Samoans are nearly 100% Christian, belonging to a variety of sects, including congregationalist, Methodist, Catholic, Pentecostal, Mormon, Jehovah's Witnesses, Seventh-day Adventist, and so forth. And as far as I understand these differing parties, they all explain the Bible very differently.
Yet interestingly, despite the lack of unity in scriptural interpretation among the many denominations in Samoa, all but the Mormons (whom I was representing) were unified in their belief that John's conclusion to his Revelation precludes any additional scripture apart from the Bible.
Never mind that Moses said practically the same thing way back in Deuteronomy. Never mind that the Bible as a whole didn't exist in John's, let alone Moses', day. Never mind that the order of the books in the Bible is quite arbitrary. Never mind that John presumably added his Gospel testimony after writing his injunction against adding to the scriptures. The unified consensus among Samoan Christians was that the Bible was all the word that God would give to His people for all time, and that we don't need any more so-called scripture.
Quite frankly, the idea that the Bible contains all of God's word receives no actual support in the Bible itself. In fact, the Bible leaves ample room for additional scripture, not to mention the prophets and apostles who produce it under heaven's inspiration.
For the sake of brevity, I'll just share one verse that I'll call the "leave room for additional scripture" clause:
And other sheep I have, which are not of this fold: them also I must bring, and they shall hear my voice; and there shall be one fold, and one shepherd. (John 10:16)
In a mere 31 words, Jesus says a lot. I'll focus on just two ideas: first, that not all of Jesus' sheep were located at Palestine in which His mortal ministry was confined; second, Jesus' other sheep would hear His voice.
A terrible idea has snuck into post-New Testament Christianity that most of God's children will be damned for eternity, suffering eternal hellfire for not accepting Jesus, when the vast majority of God's children throughout the history of the world never even receive the opportunity to hear of such a being as Jesus.
Following this logic, were it not for the written word, which allows for the wide transmission of "not only the deeds but also the very thoughts of [humankind] through unlimited expanses of space and time," a woefully small number of Old World Christians would be all who could claim salvation through Christ Jesus.
I've played the game telephone, where the original message is greatly distorted by the time it reaches the last person in line, and if we had to rely wholly on an oral transmission of the gospel of Christ--arguably the most important message of all time--imagine what the final result would be after nearly two-thousand years' worth of distortion!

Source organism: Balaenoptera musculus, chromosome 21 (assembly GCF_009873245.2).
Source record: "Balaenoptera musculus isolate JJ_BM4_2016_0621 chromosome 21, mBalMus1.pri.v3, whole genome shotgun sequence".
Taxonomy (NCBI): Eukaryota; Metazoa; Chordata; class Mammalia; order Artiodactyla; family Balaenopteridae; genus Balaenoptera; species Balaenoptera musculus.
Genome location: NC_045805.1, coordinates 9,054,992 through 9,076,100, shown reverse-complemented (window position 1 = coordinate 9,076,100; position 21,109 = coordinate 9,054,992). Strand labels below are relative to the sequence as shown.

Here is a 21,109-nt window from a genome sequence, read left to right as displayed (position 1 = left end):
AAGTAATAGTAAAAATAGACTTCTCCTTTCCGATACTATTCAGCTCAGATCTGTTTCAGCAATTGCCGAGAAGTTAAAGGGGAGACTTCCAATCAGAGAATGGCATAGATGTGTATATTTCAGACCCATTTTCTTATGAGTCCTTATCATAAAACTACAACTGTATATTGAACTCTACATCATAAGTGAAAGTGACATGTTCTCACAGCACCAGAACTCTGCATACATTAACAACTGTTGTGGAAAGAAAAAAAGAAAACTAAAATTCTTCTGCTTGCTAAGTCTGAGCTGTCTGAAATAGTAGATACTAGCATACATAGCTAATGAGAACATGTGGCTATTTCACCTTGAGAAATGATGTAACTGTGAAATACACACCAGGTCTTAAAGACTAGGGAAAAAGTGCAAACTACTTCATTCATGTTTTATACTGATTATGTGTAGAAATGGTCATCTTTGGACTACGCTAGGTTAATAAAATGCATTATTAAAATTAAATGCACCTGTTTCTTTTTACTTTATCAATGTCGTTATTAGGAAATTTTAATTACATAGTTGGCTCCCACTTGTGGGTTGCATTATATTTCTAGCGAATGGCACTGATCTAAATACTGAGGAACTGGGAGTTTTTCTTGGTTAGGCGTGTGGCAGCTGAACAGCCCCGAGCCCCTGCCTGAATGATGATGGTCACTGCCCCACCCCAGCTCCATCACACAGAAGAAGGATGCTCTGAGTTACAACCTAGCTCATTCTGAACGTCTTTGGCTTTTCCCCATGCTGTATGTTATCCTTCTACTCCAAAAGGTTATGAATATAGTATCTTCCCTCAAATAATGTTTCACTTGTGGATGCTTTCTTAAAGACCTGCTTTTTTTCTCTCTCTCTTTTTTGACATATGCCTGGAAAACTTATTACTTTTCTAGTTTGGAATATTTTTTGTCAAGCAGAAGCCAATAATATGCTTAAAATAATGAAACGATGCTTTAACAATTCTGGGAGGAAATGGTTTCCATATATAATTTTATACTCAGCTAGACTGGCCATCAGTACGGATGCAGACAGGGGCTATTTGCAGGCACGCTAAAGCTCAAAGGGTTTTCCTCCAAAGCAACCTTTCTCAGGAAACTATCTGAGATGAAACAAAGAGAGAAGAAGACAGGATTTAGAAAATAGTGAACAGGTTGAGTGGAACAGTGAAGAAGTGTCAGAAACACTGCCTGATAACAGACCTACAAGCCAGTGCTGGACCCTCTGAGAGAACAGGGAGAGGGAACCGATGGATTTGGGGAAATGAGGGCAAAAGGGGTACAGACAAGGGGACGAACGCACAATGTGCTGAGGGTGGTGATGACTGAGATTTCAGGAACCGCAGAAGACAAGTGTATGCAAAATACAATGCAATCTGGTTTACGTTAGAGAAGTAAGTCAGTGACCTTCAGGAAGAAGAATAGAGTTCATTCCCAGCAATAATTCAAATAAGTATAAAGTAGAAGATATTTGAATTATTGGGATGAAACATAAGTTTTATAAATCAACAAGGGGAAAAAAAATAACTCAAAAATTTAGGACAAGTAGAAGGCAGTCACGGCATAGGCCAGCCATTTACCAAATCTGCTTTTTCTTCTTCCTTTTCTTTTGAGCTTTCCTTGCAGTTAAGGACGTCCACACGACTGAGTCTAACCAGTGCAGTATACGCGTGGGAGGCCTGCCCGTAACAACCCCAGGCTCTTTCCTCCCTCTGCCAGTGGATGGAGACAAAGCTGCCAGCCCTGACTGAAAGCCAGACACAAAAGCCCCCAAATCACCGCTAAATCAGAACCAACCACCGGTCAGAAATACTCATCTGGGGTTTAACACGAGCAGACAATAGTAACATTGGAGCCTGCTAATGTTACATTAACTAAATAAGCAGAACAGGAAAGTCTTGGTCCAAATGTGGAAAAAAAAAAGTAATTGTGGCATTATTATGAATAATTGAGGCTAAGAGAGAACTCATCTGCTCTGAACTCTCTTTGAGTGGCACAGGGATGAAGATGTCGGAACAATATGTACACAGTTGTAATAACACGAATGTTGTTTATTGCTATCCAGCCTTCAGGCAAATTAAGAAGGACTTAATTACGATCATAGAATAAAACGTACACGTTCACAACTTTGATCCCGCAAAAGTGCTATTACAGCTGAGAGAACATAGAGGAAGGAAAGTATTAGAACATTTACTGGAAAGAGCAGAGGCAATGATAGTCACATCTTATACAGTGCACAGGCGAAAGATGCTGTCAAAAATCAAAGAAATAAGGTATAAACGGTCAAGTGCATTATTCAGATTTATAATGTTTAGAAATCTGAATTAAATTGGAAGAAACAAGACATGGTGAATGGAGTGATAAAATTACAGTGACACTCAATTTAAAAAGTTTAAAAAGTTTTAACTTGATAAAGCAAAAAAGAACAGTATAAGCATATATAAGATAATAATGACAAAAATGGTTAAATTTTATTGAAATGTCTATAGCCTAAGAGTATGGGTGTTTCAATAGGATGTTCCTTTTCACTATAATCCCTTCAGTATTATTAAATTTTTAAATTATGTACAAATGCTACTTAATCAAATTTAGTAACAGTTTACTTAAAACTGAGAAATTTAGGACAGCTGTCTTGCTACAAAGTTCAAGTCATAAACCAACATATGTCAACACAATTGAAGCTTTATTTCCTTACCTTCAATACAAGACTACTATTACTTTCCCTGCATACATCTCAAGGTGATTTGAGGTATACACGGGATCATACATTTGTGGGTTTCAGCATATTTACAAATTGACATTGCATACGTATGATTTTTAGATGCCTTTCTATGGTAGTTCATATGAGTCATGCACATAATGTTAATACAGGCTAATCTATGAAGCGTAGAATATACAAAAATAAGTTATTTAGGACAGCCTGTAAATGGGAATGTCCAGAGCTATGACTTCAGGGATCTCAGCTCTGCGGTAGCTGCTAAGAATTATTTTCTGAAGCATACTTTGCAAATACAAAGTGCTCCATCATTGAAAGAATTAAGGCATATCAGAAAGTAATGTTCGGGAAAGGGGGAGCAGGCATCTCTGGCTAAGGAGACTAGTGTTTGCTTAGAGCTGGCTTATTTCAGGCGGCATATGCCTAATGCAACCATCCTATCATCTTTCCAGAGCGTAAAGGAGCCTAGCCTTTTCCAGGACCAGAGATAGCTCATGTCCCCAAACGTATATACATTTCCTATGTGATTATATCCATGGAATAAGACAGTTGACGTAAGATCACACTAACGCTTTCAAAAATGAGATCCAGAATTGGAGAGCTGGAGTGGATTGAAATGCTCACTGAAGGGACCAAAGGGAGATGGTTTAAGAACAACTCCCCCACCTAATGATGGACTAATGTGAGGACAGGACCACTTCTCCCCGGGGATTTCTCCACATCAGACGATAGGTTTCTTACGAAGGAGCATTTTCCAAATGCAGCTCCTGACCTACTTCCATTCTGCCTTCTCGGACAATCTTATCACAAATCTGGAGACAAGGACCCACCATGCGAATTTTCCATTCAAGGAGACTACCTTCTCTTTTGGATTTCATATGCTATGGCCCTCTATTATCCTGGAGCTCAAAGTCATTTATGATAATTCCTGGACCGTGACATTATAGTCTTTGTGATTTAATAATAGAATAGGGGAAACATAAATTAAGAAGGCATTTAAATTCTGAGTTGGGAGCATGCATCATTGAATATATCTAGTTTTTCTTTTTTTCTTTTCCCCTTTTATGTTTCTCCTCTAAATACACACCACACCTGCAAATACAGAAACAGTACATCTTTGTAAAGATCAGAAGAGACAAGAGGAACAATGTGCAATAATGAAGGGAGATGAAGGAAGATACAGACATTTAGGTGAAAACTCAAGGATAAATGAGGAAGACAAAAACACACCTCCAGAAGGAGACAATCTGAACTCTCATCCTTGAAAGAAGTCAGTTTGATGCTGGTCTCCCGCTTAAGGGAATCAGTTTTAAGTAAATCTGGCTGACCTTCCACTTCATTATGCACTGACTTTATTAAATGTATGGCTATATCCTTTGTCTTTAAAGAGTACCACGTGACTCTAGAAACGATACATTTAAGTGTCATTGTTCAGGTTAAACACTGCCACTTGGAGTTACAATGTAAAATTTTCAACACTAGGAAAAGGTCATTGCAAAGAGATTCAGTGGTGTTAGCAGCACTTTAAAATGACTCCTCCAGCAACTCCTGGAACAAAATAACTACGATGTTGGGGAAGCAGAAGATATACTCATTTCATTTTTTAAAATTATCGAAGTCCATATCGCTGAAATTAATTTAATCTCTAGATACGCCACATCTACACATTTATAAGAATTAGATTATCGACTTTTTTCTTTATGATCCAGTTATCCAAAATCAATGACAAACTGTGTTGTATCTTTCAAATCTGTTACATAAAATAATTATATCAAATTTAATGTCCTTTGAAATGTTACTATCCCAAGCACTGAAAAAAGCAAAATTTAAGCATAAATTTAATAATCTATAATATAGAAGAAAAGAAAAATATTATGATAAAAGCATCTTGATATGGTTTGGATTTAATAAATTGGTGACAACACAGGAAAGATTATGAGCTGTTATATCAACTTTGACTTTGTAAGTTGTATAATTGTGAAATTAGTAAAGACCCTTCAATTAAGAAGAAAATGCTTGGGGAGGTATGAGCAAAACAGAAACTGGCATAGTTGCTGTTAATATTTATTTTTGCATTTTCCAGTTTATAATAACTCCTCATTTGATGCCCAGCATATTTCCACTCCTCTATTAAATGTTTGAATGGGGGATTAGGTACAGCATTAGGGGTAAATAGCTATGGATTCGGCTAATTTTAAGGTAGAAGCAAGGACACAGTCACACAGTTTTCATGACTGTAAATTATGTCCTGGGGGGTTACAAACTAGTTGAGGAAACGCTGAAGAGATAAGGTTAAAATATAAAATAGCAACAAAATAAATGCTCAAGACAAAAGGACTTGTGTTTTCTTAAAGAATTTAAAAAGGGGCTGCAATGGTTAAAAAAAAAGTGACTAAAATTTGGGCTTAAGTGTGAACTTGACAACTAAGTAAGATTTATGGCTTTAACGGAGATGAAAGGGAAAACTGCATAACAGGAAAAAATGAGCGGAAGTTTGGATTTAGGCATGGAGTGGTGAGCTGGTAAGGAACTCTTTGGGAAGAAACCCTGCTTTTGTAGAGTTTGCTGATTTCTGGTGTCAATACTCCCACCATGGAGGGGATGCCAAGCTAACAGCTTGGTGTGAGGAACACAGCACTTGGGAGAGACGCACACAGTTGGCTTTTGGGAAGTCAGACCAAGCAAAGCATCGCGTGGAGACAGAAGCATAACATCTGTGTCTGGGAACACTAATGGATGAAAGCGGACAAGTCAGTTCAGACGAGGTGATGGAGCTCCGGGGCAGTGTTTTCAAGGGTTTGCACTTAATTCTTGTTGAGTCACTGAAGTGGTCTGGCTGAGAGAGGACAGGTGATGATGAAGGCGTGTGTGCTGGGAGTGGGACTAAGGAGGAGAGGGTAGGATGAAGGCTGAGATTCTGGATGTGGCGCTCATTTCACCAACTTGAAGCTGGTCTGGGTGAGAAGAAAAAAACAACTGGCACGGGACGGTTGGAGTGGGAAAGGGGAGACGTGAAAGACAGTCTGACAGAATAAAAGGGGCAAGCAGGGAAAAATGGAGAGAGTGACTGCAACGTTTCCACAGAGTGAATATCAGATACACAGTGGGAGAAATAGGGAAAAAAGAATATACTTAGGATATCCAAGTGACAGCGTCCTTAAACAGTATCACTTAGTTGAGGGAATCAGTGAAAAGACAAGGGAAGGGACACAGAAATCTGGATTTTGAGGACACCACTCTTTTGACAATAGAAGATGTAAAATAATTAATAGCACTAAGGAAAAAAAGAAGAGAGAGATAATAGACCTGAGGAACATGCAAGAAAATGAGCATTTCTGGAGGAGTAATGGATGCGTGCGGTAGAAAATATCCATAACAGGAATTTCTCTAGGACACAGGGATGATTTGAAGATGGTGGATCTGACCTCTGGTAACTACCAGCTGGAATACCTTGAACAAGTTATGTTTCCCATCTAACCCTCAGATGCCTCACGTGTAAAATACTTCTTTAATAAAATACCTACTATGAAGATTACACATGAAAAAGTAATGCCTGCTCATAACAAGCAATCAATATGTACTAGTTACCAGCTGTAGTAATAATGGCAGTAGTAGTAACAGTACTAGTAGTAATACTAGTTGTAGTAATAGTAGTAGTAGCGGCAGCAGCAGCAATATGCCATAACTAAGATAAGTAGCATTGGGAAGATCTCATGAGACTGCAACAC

Jesus Himself wrote no scripture; instead, we rely on the testimonies of certain of Jesus' Old World sheep, the evangelists and Peter, Paul, James, and others, to tell us of the deeds and teachings of Jesus--all of whom committed to writing their testimonies of what they saw and heard.
This leads me to the second point, that Jesus' other sheep--who did not live in the land of His mortal ministry--would hear His voice. If they heard His voice, does it not stand to reason that they would commit His sayings to writing? And isn't it at least as possible that we might learn about those sayings someday, in a manner at least as marvelous as the coming forth of the Dead Sea scrolls, which had been hidden up for many years, just waiting to be found?
Enter the Book of Mormon.
The Book of Mormon is the voice of the Good Shepherd to others of His sheep living in the New World. It was given to be another testament of Jesus Christ, a second witness for the purpose of "convincing the Jew and the Gentile that Jesus is the Christ, the Eternal God, manifesting himself unto all nations. It is a witness that truly God is no respecter of persons, that His words never cease, and that He is the same yesterday, today, and forever.
Above all things, the Book of Mormon is manifestly a Christian document, produced by ancient Christians, who by the spirit of prophecy and revelation produced a work that benefits us today by drawing us closer to God and Christ. It was brought forth in our day by the gift and power of God.
My message to the Samoan Christians during my mission was that any Christian who prayerfully studies the Book of Mormon in addition to the Bible will find his or her faith in Jesus strengthened in ways he or she never thought possible. This has been my experience with the Bible and the Book of Mormon and indeed all holy writ.